Something to keep in mind is that while Thanksgiving and the upcoming Christmas holidays are good motivators for community service and volunteerism — and charitable organizations are eager to accept goodwill during such busy times — the need doesn’t end with the holidays.
November 19, 2014
Have you ever found yourself walking back a dog whistle on the basis of a Washington handshake? Sometimes the political world’s vocabulary is otherworldly. In those cases, “Dog Whistles, Walk-Backs & Washington Handshakes: Decoding the Jargon, Slang and Bluster of American Political Speech,” is here to help.
This new book, the product of veteran political journalists Chuck McCutcheon and David Mark, provides a breezy guide to the arcane shibboleths employed by the lawmakers, journalists, staffers, fixers (defined on p. 13) and other citizens primarily of the Acela Corridor (defined on p. 70). Its fun tone belies its utility, as even the most seasoned D.C. sherpa (p.25) or graybeard (p. 34) may not know the ins and outs of each and every term. Want to know the genesis of some of the budgetese (p. 102) thrown around in the coming weeks? This is the place.
This is no goat choker (p. 189), and given how often, and for how long, some of the terms have been bandied about, will likely be no snowflake (also p. 189). If you can carve a little time out of this week’s lame-duck nut-cutting time (p. 116), McCutcheon and Mark will be discussing their book tonight at the Northeast D.C. Library on Capitol Hill at 330 Seventh St. NE at 7 p.m.
As for the title? Turn to pages 136, 200 and 97, please.
November 7, 2014
An ambitious Kentucky lawmaker. A president mistrusted by his own party. Texas taking on an outsize role in Congress. Is this 2014, with Senate Minority Leader Mitch McConnell waiting gleefully to seize the majority, President Barack Obama under withering criticism from Democrats marooned in the minority and Lone Star Sens. John Cornyn and Ted Cruz ready to take up spheres of influence in the Senate?
Nope. It’s 1844, when Henry Clay of Kentucky dethroned President John Tyler as standard-bearer for the Whig Party in that year’s presidential contest. It was a year when Tyler bet his political future on annexing the Republic of Texas, risking war not just within Congress; but also with Mexico, which was still smarting from Texas’ secession. It was a year when religious fundamentalism was on the rise, with Mormonism in its ascent and other Christian sects predicting the second coming any day now. It was a time of economic uncertainty and hardened debate about the future of the country.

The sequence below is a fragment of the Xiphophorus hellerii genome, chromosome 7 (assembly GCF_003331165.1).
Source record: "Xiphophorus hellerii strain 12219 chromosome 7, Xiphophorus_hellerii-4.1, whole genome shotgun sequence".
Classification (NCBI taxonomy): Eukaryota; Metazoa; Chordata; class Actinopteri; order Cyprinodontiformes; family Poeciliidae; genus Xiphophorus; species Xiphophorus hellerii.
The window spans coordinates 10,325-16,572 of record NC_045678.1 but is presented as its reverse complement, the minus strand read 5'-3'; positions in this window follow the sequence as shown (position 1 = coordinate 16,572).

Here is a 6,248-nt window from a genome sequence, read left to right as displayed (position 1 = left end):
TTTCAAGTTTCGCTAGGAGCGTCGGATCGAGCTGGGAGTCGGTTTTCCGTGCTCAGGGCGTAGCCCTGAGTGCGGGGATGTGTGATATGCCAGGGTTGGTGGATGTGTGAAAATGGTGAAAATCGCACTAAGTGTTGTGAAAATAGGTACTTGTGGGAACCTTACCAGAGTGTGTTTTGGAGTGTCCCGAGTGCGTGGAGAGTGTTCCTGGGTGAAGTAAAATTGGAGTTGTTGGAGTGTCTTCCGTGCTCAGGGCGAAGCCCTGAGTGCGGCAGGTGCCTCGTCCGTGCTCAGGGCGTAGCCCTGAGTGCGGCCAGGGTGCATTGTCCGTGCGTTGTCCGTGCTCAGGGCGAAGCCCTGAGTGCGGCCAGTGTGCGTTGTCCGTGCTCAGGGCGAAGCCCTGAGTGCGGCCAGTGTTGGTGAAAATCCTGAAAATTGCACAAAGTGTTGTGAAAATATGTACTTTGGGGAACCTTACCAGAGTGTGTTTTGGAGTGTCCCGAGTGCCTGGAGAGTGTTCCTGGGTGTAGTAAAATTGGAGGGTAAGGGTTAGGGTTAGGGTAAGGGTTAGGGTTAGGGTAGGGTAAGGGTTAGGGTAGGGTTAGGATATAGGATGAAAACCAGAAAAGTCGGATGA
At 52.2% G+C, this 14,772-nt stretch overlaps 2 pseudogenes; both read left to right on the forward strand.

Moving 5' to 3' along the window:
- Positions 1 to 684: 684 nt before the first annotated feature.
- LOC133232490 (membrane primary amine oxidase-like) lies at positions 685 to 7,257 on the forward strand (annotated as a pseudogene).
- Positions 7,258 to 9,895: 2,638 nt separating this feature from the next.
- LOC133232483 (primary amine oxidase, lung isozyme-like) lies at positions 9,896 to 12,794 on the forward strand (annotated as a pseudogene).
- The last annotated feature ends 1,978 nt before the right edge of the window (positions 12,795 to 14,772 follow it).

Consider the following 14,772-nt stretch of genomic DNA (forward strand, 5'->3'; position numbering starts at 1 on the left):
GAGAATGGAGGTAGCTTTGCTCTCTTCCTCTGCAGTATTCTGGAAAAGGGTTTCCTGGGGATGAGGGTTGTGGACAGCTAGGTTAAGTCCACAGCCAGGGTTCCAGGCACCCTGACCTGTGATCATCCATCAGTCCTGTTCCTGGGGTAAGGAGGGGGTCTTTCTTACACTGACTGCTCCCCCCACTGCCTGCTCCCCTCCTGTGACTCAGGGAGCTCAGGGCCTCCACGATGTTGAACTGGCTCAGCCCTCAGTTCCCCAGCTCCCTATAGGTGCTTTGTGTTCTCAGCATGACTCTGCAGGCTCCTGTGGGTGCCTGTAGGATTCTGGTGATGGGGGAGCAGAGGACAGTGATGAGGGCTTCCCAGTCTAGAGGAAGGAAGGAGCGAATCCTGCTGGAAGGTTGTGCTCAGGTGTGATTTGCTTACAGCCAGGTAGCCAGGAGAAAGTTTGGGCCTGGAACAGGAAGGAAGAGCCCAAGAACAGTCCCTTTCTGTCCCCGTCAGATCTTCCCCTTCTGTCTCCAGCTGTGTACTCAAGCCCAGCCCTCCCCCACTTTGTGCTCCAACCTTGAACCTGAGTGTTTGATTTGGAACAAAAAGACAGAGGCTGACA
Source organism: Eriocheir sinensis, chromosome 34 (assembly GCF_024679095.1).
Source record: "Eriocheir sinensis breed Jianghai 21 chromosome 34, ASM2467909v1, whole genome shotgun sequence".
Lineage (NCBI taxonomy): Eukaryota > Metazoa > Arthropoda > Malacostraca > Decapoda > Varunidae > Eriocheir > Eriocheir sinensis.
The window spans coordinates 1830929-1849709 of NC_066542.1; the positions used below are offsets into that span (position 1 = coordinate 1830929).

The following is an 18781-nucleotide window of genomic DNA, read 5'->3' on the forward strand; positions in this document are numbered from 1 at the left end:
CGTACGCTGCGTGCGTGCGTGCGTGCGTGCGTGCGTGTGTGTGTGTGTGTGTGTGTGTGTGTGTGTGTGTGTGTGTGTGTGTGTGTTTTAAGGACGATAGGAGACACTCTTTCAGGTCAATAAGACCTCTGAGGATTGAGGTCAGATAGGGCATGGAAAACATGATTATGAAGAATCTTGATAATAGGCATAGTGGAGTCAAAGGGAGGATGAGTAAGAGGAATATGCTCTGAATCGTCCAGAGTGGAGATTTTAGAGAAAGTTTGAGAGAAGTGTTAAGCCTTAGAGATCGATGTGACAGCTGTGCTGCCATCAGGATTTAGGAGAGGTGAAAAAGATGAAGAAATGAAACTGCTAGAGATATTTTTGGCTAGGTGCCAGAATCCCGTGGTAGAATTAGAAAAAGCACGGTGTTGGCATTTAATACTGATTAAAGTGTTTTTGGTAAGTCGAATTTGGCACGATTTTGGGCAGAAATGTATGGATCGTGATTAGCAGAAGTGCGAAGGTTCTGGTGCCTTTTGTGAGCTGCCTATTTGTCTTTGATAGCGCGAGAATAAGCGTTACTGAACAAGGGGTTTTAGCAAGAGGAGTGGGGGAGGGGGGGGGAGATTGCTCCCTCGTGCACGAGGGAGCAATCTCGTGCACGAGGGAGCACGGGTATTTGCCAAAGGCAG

This journey into Antebellum America is brought to you by John Bicknell, a CQ Roll Call alumnus whose new book, “America 1844: Religious Fervor, Westward Expansion, and the Presidential Election That Transformed the Nation” is the latest selection for Roll Call Book Club. Full story
October 6, 2014
For anyone bummed that the Russians are buying All-American beer Pabst Blue Ribbon, fret not. There’s plenty of home-grown beer and booze right here in the nation’s capital.
It’s even a kind of anniversary season for the growing list of D.C.-based craft alcohol outfits. Atlas Brew Works, which joined the D.C. beeraissance last year, celebrated its one-year anniversary last month with a shindig at its Ivy City brewery. And on Wednesday, local bistro Boundary Road will fete New Columbia Distillers to celebrate the second anniversary of Green Hat Gin, the first legal distiller in Washington since Prohibition.